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Who says equity is risky?

S K Bagaria, Mentor - ASK Circle, Kolkata

One of the biggest myths around investments is that equity is risky and only debt is safe. This one myth prevents millions of savers from becoming successful investors. This one myth comes in the way of our industry becoming 10 times larger than it is. And this is one myth that all of us have a responsibility to bust effectively whenever we engage with investors, through any medium.

imgbd This is how risk is defined: "exposure to danger, harm or loss". The dictionary then helpfully gives an example: "the father risked his life to save his twin babies from a fire". Risk by definition, relates to a strong possibility of a permanent loss. Let us contrast this with the definition of volatility: "liability to change rapidly and unpredictably, especially for the worse". We must help investors understand the fundamental difference between risk and volatility, and then proceed to look at equity from a risk perspective.

Equity: strong possibility of permanent loss?

Ask your clients to consider the following statements and tell you whether they agree or disagree:

  1. India is a growing country with inflation and fiscal deficit under control

  2. Average GDP growth over next 5 years can be assumed at 6% with an 80% probability

  3. Average inflation over next 5 years can be assumed at 5-7% with 60% probability

I don't think we will find too many Indians who dispute any of these statements and the probabilities assigned to them. Then go on with these statements:

  1. It therefore follows that nominal GDP growth should be in double digits (11-12%) with a high degree of confidence.

  2. Corporate earnings growth will be at least in line with nominal GDP growth, perhaps at least 2-3% higher based on long term history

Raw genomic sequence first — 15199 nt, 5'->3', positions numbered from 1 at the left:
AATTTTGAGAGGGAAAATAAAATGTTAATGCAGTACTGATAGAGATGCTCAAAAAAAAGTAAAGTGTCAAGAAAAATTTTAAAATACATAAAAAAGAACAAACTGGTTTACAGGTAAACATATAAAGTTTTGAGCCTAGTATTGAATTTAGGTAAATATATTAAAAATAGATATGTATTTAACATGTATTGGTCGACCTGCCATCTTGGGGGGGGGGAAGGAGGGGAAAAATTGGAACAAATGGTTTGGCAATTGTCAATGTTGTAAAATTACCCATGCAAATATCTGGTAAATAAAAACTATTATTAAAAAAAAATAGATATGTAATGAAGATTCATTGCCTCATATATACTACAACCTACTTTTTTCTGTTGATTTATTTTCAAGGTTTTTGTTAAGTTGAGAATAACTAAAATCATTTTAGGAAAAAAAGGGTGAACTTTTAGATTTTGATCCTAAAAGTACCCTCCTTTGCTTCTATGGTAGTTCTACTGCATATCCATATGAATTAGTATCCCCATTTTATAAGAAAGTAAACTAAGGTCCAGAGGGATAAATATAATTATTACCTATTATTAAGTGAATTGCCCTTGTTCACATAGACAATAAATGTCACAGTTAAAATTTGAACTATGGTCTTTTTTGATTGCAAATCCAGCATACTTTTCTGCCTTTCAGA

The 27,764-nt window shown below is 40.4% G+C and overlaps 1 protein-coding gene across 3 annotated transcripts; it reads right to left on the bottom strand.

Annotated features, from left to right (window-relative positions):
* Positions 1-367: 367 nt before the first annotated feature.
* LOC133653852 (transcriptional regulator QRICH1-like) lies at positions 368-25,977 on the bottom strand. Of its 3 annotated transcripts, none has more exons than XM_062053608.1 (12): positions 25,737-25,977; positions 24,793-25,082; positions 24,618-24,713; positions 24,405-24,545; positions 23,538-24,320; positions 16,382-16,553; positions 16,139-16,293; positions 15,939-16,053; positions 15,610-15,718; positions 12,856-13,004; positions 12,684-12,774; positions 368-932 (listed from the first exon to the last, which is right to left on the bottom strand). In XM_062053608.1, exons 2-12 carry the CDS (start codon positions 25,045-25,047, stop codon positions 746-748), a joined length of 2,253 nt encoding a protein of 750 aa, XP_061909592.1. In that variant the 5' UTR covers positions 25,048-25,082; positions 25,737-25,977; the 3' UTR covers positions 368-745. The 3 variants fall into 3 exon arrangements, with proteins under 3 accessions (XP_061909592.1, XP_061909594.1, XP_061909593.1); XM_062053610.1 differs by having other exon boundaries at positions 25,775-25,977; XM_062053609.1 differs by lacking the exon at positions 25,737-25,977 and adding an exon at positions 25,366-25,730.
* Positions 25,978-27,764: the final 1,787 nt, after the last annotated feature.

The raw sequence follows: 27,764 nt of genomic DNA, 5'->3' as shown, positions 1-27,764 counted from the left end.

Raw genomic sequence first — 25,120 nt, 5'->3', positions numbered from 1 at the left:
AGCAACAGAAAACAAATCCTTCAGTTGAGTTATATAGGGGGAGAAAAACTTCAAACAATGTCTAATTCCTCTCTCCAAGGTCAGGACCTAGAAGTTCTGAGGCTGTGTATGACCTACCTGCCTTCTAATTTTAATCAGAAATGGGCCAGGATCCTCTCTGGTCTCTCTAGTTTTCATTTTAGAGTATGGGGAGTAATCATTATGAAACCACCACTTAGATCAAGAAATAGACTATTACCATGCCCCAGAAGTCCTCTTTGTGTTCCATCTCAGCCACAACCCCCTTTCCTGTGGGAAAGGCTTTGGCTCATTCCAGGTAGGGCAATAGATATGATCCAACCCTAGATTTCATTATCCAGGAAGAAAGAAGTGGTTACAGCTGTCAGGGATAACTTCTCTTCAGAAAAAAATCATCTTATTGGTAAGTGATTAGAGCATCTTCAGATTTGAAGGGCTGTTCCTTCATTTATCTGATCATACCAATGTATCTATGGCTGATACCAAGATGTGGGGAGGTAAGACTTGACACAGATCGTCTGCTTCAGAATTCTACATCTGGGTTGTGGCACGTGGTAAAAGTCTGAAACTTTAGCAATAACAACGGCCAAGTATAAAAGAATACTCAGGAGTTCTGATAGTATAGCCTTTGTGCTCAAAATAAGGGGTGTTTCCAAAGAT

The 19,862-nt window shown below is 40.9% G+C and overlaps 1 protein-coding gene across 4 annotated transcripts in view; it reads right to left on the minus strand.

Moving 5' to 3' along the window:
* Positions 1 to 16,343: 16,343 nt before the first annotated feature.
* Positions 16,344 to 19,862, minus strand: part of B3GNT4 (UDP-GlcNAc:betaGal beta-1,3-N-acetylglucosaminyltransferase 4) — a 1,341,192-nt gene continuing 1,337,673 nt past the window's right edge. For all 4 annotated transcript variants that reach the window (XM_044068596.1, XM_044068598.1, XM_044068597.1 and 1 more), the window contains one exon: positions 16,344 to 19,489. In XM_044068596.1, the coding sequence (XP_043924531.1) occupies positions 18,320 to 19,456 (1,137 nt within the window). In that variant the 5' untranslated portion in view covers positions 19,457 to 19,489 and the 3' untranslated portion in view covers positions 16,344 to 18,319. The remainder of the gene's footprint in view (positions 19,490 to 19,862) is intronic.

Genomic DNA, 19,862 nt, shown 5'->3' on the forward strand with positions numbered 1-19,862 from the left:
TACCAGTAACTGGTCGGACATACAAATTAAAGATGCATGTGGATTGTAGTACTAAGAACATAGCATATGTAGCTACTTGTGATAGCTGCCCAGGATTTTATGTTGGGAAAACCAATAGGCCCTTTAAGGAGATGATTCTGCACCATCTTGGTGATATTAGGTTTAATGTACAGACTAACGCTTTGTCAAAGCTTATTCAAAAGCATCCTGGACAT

3. Equity market returns over next 5 years should therefore be in double digits (12-14%) and well managed equity funds should be able to deliver 2-3% alpha on top of market returns (show historical data to establish both points)

Now, ask your clients to put a probability on the following:

  1. Equity fund returns over next 5 years will be in double digits (12-14%)

  2. Equity funds will permanently lose my capital over next 5 years

I am sure we know which of these statements will get high probability scores. So, next time anyone tells you that equity is risky, please take them through this and help them understand the fundamental difference between risk and volatility.

Risk is a function of destination of money

Making a sweeping statement that equity is more risky than debt is incorrect. Risk depends on the destination of the money - and this is where fund managers and advisors play a key role. If you invest your money let say in SBI - you can argue that the money is safe - whether it is invested in debt (SBI deposit) or equity (SBI shares). Risk here has to be perceived from the perspective of probability of permanent loss. On the other hand, if you invest in JP Industries, probably it will be correct to say that debt is riskier than equity!

Taming volatility